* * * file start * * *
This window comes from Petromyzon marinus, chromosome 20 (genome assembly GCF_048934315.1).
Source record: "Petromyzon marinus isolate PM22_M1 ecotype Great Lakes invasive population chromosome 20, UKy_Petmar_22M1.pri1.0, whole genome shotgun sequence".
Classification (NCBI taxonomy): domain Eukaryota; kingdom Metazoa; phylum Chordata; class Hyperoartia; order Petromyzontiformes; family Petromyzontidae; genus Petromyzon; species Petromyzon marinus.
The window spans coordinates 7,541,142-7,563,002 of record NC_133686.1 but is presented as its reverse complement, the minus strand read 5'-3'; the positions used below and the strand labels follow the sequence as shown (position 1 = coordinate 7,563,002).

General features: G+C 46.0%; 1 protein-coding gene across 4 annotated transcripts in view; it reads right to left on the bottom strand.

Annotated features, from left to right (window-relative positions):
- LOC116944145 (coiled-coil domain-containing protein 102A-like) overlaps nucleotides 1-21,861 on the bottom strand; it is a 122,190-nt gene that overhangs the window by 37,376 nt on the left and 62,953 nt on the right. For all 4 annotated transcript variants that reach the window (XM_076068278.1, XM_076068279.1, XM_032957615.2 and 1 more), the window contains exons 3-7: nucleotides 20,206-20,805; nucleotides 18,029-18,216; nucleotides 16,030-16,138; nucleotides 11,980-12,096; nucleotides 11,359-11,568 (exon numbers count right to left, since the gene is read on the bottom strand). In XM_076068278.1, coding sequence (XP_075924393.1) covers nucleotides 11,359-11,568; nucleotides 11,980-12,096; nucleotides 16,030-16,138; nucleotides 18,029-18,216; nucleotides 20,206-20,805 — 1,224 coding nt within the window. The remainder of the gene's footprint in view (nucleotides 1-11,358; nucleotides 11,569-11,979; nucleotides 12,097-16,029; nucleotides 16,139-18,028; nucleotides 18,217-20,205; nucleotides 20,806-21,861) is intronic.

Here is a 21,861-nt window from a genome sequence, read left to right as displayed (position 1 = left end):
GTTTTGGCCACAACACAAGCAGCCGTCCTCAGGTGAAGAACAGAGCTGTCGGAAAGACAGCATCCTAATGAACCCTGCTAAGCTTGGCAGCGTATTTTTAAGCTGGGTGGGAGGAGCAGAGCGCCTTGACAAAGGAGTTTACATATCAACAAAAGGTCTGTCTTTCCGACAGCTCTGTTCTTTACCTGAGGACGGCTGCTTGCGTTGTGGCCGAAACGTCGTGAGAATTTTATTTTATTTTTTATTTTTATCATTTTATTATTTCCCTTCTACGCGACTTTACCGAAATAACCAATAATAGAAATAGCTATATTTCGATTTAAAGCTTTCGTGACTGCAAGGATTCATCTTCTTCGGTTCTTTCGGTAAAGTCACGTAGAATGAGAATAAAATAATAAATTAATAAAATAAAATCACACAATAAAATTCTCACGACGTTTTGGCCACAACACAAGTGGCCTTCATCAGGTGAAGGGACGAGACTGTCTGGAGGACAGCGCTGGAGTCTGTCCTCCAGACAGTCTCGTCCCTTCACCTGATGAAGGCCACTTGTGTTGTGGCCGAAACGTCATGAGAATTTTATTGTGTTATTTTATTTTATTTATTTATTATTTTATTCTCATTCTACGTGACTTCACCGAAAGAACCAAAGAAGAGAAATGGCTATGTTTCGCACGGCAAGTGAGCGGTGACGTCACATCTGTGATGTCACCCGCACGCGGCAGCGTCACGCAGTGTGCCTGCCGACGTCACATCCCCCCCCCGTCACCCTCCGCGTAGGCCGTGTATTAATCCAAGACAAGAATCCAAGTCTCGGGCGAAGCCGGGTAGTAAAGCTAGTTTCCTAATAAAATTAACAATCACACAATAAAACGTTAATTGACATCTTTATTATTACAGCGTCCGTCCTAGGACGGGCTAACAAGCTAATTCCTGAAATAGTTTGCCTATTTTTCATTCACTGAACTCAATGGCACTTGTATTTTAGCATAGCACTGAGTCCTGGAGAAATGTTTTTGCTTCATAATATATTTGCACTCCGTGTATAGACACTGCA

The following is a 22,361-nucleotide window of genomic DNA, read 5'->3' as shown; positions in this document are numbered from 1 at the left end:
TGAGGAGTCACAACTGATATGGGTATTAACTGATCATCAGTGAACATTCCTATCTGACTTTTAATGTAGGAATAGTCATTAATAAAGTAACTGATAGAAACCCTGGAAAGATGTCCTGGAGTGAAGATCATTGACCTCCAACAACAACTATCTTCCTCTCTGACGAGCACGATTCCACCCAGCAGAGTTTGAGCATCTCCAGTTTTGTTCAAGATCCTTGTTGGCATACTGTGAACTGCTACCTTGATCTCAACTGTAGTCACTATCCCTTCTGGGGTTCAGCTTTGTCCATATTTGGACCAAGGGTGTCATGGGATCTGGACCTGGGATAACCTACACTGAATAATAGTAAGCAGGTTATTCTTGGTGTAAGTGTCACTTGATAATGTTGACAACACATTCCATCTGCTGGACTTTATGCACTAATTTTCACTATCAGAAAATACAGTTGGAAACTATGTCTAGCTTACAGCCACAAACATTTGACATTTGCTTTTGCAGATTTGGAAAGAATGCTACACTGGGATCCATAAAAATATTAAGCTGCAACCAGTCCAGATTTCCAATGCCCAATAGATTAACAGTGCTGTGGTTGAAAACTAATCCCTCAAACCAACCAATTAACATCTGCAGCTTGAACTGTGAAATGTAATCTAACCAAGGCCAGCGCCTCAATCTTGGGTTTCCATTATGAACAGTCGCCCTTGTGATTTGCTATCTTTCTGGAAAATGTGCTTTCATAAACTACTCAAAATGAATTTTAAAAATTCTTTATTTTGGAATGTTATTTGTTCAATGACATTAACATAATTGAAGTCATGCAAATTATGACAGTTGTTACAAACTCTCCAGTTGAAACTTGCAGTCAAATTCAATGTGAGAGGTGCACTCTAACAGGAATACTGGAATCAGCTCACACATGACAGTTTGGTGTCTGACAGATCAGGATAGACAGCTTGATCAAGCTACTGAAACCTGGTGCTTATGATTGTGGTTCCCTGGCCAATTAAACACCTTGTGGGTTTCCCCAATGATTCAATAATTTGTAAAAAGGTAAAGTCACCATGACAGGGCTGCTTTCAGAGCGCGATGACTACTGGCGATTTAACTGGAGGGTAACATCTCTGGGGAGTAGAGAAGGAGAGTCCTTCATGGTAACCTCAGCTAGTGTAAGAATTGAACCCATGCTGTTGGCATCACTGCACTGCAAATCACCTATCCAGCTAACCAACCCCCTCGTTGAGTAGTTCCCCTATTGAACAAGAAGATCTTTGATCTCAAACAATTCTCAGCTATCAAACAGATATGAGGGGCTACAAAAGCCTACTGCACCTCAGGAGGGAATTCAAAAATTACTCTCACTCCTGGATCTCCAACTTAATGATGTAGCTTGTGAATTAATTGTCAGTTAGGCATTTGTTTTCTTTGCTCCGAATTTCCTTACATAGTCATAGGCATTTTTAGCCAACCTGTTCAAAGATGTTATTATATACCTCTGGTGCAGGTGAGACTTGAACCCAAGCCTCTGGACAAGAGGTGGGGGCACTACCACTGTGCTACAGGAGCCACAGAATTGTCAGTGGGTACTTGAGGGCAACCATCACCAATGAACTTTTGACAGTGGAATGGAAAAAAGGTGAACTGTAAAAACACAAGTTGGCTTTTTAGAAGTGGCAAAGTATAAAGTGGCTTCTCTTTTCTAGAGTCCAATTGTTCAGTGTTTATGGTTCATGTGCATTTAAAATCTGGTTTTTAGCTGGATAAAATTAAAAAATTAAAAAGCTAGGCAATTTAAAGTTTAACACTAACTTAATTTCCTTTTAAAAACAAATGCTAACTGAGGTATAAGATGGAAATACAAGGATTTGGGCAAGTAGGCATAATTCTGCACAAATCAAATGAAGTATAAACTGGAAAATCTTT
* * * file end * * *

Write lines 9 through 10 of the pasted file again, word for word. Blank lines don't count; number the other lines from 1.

GTTTTGGCCACAACACAAGCAGCCGTCCTCAGGTGAAGAACAGAGCTGTCGGAAAGACAGCATCCTAATGAACCCTGCTAAGCTTGGCAGCGTATTTTTAAGCTGGGTGGGAGGAGCAGAGCGCCTTGACAAAGGAGTTTACATATCAACAAAAGGTCTGTCTTTCCGACAGCTCTGTTCTTTACCTGAGGACGGCTGCTTGCGTTGTGGCCGAAACGTCGTGAGAATTTTATTTTATTTTTTATTTTTATCATTTTATTATTTCCCTTCTACGCGACTTTACCGAAATAACCAATAATAGAAATAGCTATATTTCGATTTAAAGCTTTCGTGACTGCAAGGATTCATCTTCTTCGGTTCTTTCGGTAAAGTCACGTAGAATGAGAATAAAATAATAAATTAATAAAATAAAATCACACAATAAAATTCTCACGACGTTTTGGCCACAACACAAGTGGCCTTCATCAGGTGAAGGGACGAGACTGTCTGGAGGACAGCGCTGGAGTCTGTCCTCCAGACAGTCTCGTCCCTTCACCTGATGAAGGCCACTTGTGTTGTGGCCGAAACGTCATGAGAATTTTATTGTGTTATTTTATTTTATTTATTTATTATTTTATTCTCATTCTACGTGACTTCACCGAAAGAACCAAAGAAGAGAAATGGCTATGTTTCGCACGGCAAGTGAGCGGTGACGTCACATCTGTGATGTCACCCGCACGCGGCAGCGTCACGCAGTGTGCCTGCCGACGTCACATCCCCCCCCCGTCACCCTCCGCGTAGGCCGTGTATTAATCCAAGACAAGAATCCAAGTCTCGGGCGAAGCCGGGTAGTAAAGCTAGTTTCCTAATAAAATTAACAATCACACAATAAAACGTTAATTGACATCTTTATTATTACAGCGTCCGTCCTAGGACGGGCTAACAAGCTAATTCCTGAAATAGTTTGCCTATTTTTCATTCACTGAACTCAATGGCACTTGTATTTTAGCATAGCACTGAGTCCTGGAGAAATGTTTTTGCTTCATAATATATTTGCACTCCGTGTATAGACACTGCA

The following is a 22,361-nucleotide window of genomic DNA, read 5'->3' as shown; positions in this document are numbered from 1 at the left end: